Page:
b. Between 8:45 AM and 9:10 AM surgical personnel were observed entering and exiting the decontamination room, walking through the dust on the floor and returning to the OR suites. There were no precautions in place to contain the construction dust or minimize the transfer of construction dust from the decontamination room, through the surgical corridor, and into the OR suites while the suites were being prepared for the next surgical case.
c. Interview with the infection control nurse on 11/9/11 at 9:35 AM revealed the original remodeling project in the sterile processing area had not included relocating the sink and flush hopper described by CST #2. The infection control nurse further said the infection control risk assessment did not address dust abatement in the decontamination room and, therefore, the unscheduled work was not coordinated through the infection control program.

3. Periodic observations of cleaning the surgical suites between cases on 11/8/11 showed the following concerns:
a. Observation on 11/8/11 at 9:20 AM showed surgical technician #2 entered the decontamination room and removed items from a stainless steel cart; the items were from previous surgical cases and were waiting to be washed, wrapped, and sterilized for reuse. The technician sprayed the table top and shelf with a chemical disinfectant and immediately wiped the surfaces with a cloth towel. As noted above, the room was undergoing an unscheduled renovation project and the floor and horizontal surfaces were covered with dust. The table was pushed into OR #1 and supplies for the next surgical case were placed on the top shelf of the cart.
b. Review of the product label information for the disinfectant used by surgical technician #2, RE-JUV-NAL 16, showed the product required a minimum of 10 minutes wet exposure time to disinfect environmental surfaces. Surgical technician #2 stated in interview on 11/8/11 at 9:50 AM that she was not aware the product required 10 minutes exposure to disinfect and acknowledged she just "...sprayed and wiped..." to avoid delays in preparing for subsequent surgical cases.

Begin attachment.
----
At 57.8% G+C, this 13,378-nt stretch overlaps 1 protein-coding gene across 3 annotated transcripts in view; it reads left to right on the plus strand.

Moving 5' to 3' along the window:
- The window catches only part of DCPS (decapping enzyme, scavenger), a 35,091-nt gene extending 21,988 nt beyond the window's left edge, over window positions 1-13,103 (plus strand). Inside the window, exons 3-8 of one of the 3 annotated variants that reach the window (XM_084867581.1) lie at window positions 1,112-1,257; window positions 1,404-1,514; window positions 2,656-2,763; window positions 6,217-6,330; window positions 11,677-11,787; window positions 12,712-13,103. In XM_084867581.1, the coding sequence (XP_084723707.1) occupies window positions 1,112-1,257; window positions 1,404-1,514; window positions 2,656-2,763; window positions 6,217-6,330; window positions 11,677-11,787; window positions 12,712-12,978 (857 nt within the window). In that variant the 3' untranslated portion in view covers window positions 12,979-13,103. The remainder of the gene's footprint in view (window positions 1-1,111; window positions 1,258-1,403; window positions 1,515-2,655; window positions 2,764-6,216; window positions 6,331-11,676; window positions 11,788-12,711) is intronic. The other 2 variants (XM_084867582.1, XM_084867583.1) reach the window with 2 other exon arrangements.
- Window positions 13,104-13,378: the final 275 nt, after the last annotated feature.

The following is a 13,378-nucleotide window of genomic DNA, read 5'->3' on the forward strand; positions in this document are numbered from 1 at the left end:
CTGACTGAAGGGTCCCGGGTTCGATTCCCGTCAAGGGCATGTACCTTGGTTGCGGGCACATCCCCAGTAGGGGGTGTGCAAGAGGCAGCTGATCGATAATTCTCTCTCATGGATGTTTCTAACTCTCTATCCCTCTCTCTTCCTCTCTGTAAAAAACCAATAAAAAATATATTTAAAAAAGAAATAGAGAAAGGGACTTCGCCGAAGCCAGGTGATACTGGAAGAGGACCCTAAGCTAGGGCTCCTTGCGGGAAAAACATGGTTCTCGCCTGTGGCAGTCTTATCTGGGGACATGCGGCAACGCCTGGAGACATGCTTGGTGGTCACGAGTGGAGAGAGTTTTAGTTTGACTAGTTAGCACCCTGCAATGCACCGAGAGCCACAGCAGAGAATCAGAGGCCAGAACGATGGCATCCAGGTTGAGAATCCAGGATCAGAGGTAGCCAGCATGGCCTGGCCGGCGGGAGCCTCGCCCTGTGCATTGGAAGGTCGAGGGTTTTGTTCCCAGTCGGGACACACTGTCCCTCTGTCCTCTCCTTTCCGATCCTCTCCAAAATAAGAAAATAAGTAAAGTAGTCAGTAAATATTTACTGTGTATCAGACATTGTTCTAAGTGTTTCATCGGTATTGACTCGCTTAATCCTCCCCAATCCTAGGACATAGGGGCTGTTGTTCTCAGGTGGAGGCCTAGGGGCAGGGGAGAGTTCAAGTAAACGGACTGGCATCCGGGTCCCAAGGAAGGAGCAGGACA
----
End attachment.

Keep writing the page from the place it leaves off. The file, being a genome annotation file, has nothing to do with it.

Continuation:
c. Observation of the room turnover (cleaning between cases) of surgical suite #2 on 11/8/11 at 11:10 AM showed surgical technician #1 also used RE-JUV-NAL 16 disinfectant to wipe down the tables, trays, bed, foot rests, arm rests, and for overall cleaning of the room. Observation showed the disinfectant was sprayed on or wiped on with a cloth. In none of these observations was the wet exposure time a minimum of ten minutes as required. Interview with surgical technician #1 at 11:10 AM revealed she usually just sprayed and wiped and thought the disinfect should remain wet on the item for ten seconds. She said she really did not know for sure because she had not read the label directions.

3. Observation in the anterooms adjacent to the four OR suites on 11/8/11 at 10:15 AM showed 2 of 12 spray bottles of chemical disinfectant were expired, one was labeled with an expiration date of 10/25/11 and the other showed an expiration date of 4/25/11. Both spray bottles were available for use.

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VIOLATION: SURGICAL SERVICES Tag No: A0940
Based on observation, staff interview, and review of facility policies, sterilization records, and manufacturer's instructions, the hospital failed to properly reprocess 36 LMA devices as required by the device manufacturer. The hospital further failed to accurately account for reusable LMA devices, and failed to follow policies and procedures for reprocessing anesthesia supplies. The cumulative effects of these failures resulted in an immediate jeopardy situation due to the increased risk to patient health and safety. The findings were:

Observation of the surgical area on 11/8/11 beginning at 8:30 AM revealed LMAs were utilized during general anesthesia. The following concerns were identified:
a. On 11/8/11 at 9:15 AM, an LMA was observed in the decontamination room of the sterile processing area. CST (central sterile technician) #2 cleaned the airway in an enzyme-enhanced detergent, rinsed it with tap water, and loaded it into an automated washer. After washing and drying, the LMA was sealed in an instrument wrapper by CST #1. The packaged LMA was placed on a stainless steel cart. When asked by a surveyor, CST#1 replied on 11/8/11 at 9:25 AM that LMAs were autoclaved (sterilized) "...when we have time, but we don't always have time to autoclave them..." A follow-up interview with CST#2, the sterile processing supervisor, confirmed LMAs were not routinely sterilized between uses and she stated the devices had not been sterilized "...for a couple of months..."